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Posts Tagged ‘Herbie Hancock’

Died On This Date (December 26, 2016) Alphonse Mouzon / Jazz Fusion Pioneer

Posted by themusicsover on December 26, 2016

Alphonse Mouzon
November 21, 1948 – December 26, 2016

Alphonse Mouzon was a jazz drummer who came to be one of the architects of American jazz fusion during the late ’60s and early ’70s.  Born in Charleston, SC, Mouzon realized in high school that he had what it took to make a living as a musician.  Upon graduation, he moved to New York City where he studied music and drama.  Mouzon’s first gig of note was playing percussion in the Broadway show, Promises, Promises.   He then went to work with jazz great, McCoy Tyner, and spent about a year in Weather Report before being signed to Blue Note Records as a solo artist in 1972.  In 1973, he joined up with Larry Coryell‘s Eleventh House, one of the premiere fusion bands of its time.  He played with Coryell for about two years and can be heard on such albums as Introducing The Eleventh House and Level One.  Throughout his career, which spanned over 45 years, Mouzon also recorded or performed with the likes of Donald Byrd, Herbie Hancock, Miles Davis, Roberta Flack, Robert Plant, Stevie Wonder, and Eric Clapton – to name a few.  Alphonse Mouzon died from neuroendocrine carcinoma on December 26, 2016.  He was 68.

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Died On This Date (November 13, 2016) Leon Russell / Legendary Musician, Songwriter & Producer

Posted by themusicsover on November 13, 2016

Leon Russell (Born Claude Russell Bridges)
April 2, 1942 – November 13, 2016

Photo by Carl Lender

Photo by Carl Lender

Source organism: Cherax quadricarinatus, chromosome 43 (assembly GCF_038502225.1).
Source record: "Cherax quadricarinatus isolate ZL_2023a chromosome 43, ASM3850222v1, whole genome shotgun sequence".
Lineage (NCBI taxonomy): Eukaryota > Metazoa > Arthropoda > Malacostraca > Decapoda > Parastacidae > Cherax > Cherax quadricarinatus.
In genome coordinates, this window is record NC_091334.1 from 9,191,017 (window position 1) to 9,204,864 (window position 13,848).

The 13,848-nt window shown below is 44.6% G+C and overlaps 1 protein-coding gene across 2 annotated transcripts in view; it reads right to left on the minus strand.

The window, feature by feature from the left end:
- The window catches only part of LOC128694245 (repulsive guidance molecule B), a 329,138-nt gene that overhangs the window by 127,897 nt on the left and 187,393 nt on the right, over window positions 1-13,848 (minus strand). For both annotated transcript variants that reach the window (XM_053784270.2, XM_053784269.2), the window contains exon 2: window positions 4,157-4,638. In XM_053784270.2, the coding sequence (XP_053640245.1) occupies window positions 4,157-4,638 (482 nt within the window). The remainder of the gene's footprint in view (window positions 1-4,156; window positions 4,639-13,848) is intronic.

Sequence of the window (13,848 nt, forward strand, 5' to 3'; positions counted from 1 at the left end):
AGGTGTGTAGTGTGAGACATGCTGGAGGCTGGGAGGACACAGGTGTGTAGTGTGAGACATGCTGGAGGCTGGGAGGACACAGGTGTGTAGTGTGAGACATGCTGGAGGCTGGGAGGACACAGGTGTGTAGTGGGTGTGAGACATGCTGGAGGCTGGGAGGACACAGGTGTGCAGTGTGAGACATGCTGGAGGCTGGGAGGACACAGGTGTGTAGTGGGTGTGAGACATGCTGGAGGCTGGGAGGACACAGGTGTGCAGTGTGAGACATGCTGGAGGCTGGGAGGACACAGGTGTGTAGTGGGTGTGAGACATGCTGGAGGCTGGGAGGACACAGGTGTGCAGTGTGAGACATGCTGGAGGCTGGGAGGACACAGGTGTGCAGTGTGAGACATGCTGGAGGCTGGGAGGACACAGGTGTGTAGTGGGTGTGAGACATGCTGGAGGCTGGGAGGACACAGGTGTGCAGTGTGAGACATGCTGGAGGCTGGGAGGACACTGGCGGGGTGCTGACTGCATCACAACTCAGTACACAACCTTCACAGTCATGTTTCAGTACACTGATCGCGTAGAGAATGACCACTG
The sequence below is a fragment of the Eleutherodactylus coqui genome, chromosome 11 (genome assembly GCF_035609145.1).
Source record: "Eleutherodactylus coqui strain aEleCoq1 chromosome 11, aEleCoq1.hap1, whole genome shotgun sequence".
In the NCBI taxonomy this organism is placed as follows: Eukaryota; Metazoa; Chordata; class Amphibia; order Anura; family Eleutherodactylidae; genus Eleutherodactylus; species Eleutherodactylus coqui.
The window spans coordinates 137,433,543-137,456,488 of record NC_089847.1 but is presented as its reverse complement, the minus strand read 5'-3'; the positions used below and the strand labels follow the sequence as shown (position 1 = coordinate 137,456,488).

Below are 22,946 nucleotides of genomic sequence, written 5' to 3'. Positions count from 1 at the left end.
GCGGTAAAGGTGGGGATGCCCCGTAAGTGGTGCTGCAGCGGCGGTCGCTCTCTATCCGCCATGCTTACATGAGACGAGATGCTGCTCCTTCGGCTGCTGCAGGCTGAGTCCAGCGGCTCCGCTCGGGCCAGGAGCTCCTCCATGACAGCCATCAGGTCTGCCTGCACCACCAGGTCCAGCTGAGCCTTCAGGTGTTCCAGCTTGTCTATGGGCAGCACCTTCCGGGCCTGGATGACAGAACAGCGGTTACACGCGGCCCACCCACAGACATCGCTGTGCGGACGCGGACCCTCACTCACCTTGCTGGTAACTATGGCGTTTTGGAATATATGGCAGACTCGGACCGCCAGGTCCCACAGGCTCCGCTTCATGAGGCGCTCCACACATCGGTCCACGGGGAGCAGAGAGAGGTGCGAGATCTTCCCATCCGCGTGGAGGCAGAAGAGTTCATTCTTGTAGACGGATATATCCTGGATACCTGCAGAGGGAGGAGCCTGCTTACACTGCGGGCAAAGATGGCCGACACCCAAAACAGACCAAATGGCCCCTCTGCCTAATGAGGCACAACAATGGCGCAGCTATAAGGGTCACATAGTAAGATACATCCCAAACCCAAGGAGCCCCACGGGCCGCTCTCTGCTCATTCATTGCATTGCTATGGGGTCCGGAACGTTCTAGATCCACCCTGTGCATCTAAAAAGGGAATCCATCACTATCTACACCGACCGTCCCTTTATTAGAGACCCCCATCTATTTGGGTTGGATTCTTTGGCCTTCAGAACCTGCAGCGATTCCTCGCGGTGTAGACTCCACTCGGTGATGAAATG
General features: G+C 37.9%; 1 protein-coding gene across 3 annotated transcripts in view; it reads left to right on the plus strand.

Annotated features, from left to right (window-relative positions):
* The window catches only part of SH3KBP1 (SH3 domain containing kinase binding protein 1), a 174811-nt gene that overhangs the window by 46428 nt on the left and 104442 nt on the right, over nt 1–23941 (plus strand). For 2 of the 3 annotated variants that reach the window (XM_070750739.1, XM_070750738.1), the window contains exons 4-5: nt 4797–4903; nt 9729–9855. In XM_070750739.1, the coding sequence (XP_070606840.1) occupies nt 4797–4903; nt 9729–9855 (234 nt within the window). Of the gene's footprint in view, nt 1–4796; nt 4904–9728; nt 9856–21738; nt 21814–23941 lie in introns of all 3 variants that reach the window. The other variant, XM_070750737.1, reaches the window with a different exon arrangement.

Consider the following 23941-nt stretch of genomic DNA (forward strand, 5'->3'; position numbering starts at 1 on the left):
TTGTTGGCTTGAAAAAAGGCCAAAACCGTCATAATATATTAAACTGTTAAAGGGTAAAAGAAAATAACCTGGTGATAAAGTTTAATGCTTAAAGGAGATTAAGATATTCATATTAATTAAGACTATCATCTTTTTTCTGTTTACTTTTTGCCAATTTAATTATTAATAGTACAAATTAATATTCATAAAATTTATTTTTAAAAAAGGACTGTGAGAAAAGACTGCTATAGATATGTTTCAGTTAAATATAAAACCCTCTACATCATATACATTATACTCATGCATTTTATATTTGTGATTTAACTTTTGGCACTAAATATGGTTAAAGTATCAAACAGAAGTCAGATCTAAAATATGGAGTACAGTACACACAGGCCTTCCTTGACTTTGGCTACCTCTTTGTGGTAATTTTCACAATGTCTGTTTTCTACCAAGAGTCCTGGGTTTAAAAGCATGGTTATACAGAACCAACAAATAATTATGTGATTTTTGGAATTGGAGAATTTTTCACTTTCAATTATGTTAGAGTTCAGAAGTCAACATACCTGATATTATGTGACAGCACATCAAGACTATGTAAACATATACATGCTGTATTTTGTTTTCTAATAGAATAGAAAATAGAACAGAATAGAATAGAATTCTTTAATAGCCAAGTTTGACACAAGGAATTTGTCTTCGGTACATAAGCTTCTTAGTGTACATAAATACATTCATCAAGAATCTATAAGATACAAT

Leon Russell was a celebrated musician, singer, songwriter and producer whose early work as a session player alone was enough to rightfully find him a home in the Rock and Roll Hall of Fame. Add to that his credits as a songwriter, and you have one of the most respected artists we have ever known.  Born in Oklahoma, Russell began playing the piano at just four years old.  By high school, he and schoolmate David Gates, of future Bread fame, had a band together. Over the next couple of years Russell needed a fake ID to play the clubs of Tulsa. And then, at just 16 years old, he headed to Los Angeles to take a crack at becoming a session musician. Russell quickly built a solid reputation and became one of the first people called into the studio or on stage to lend his talents.  The list of artists or their producers that mad that call is staggering – it includes the Byrds, Frank Sinatra, Bob Dylan, B.B. King, the Rolling Stones, Barbra Streisand, and the Beach Boys.  And as part of the famed Wrecking Crew of L.A. studio musicians, the list goes on. Russel’s first hit as a songwriter came by way of Joe Cocker‘s 1969 recording of his “Delta Lady.”  As the ’70s dawned, Russell began making his own albums while producing others.  And thanks in part to the success of “Delta Lady,” he became a go-to songwriter for hopeful pop and rock stars.  In 1970, he released his self-titled debut. The album spawned one of his most famous songs, “A Song For You” which has been covered by a diverse list of artists that includes Ray Charles, Zakk Wylde, Andy Williams, Herbie Hancock with Christina Aguilera, Whitney Houston, Willie Nelson, and Amy Winehouse. Russell spent the rest of the ’70s on a seemingly endless recording and touring cycle. He eventually slowed down, but became no less productive and influential.  The next three decades found him working with the likes of New Grass Revival and Bruce Hornsby while releasing several more of his own albums which leaned more bluegrass and country than much of his ’70s output. In 2010, Elton John (who called Russell his biggest influence as a pianist, singer and songwriter) and Bernie Taupin partnered with Russell on The Union, which resulted in a return-to-the-charts for both. The outstanding album, produced by T-Bone Burnett, and credited equally to both John and Taupin, entered the Billboard charts at No. 3, Russell’s highest charting album since 1972 and John’s highest since 1976.  Rolling Stone called it one of the best 30 albums of 2010.  The new-found exposure for Russell found him touring heavily up through the first half of 2016 when a heart attack sidelined him. Not discouraged, plans were being made to hit the road again in 2017.  Unfortunately, while still recovering from the heart attack, Leon Russell died quietly in his sleep on November 14, 2016.  He was 74.